Drought continues; Yellowstone fires could become more frequent; 90L set to develop

By: Dr. Jeff Masters , 3:58 PM GMT on July 27, 2011

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Southern Drought Continues

Temperatures continue to soar into triple digits in the Southern Plains this week, and are expected to remain well above average for at least the next month. High air temperatures and low humidity (because of the low soil moisture) will continue to maintain drought conditions in the South unless we see some Gulf-landfalling tropical cyclones—a good remedy for a such an extreme drought.

This year's drought in the South is unprecedented by many definitions. Last year at this time, 0% of the contiguous U.S. was in exceptional drought. Last week, the exceptional drought region covered 11.96%. The area of contiguous U.S. in exceptional drought conditions has never been this high since the Drought Monitor record started in 2000. The highest it had been before June of this year was 7.85% in August of 2002.


Figure 1. Temperature anomaly (difference from average) in degrees Celsius for the period July 1 through July 25 (top) and soil moisture anomaly in millimeters (bottom) on July 25 (from the Climate Prediction Center).

In late June, the U.S. Department of Agriculture designated 213 counties in Texas (84% of the state) as primary natural disaster areas. As I mentioned yesterday, the Texas drought and wildfires are one of the nine billion-dollar disasters of 2011 so far. The National Climatic Data Center estimated that this event had cost up to $3 billion as of June 16. This number is surely rising every day that the South doesn't see rain.

New study concludes Yellowstone wildfires could become more frequent

In a study published this week by the Proceedings of the National Academy of Sciences, researchers have concluded that global warming could have a serious impact on the severity and frequency of wildfires in the Yellowstone region (an area where the states of Montana, Idaho, and Wyoming come together). Historically in this region, fewer than 5% of wildfire occurrences account for 95% of the total area burned. But in a global warming scenario, they found that fire activity could become more severe and more frequent, causing the ecosystem to change dramatically.

Using climate conditions and historical fire data from 1972 to 1999, it was possible to link certain environmental thresholds (temperature, humidity, etc) to past wildfire events. Then by employing the output of various climate models, fire frequency can be forecast well into the future. Figure 2 illustrates the result from one of the climate models they used in the study, and the upward trend of fire activity over the next 100 years. In 1988, a particularly hot and dry year, 36% of the park burned. The study uses this year as a baseline to compare future events.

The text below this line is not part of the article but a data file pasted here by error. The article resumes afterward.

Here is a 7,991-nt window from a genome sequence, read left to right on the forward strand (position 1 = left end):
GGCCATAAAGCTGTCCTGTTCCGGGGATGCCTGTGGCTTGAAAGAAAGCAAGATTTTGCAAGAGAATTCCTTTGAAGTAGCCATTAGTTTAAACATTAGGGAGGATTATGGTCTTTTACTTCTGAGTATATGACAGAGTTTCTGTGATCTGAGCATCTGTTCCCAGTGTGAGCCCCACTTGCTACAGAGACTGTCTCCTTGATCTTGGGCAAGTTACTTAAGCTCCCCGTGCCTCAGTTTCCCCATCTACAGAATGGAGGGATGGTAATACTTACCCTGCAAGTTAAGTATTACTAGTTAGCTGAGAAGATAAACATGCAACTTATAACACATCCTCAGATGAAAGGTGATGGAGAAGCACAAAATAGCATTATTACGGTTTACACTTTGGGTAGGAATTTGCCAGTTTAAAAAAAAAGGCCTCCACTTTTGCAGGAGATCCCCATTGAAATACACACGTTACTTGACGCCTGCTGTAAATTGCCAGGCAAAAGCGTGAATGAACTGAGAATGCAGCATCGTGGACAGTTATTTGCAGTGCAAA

Figure 2. Figure 2B from the manuscript. Observed burn area (blue line) median of predicted area burned (black dotted line), and ranges (light and dark orange) aggregated over the Yellowstone area defined by the study by Westerling et al. (Source).

What was once a low-probability event could become a high-probability event by mid-century. Fires that have only happened every 100 to 300 years in the past could now be occurring every 30 years in the future. The results of this research has implications for sub-alpine forests across the globe. Warming temperatures and decreasing humidity will lead to more wildfires, and will cost billions of dollars to fight them, if we choose to do so.

Invest 90L

90L has moved west overnight and looks ripe to develop today. While the upper level circulation (500 mb) is very much displaced, the lower level circulation looks strong and coherent through the system's mid-levels (850 and 700 mb). Thunderstorm activity continues to organize, and it appears that a surface circulation is developing. Moisture remains high in the system (around 4.5 g/kg specific humidity) and wind shear should be somewhat favorable as it crosses through the Gulf of Mexico. In terms of track, the statistical models have generally been favoring a Brownsville landfall scenario, but the dynamical models have been inching north over the past day or so. The HWRF is in line with the ECMWF deterministic today, with landfall near Corpus Christi.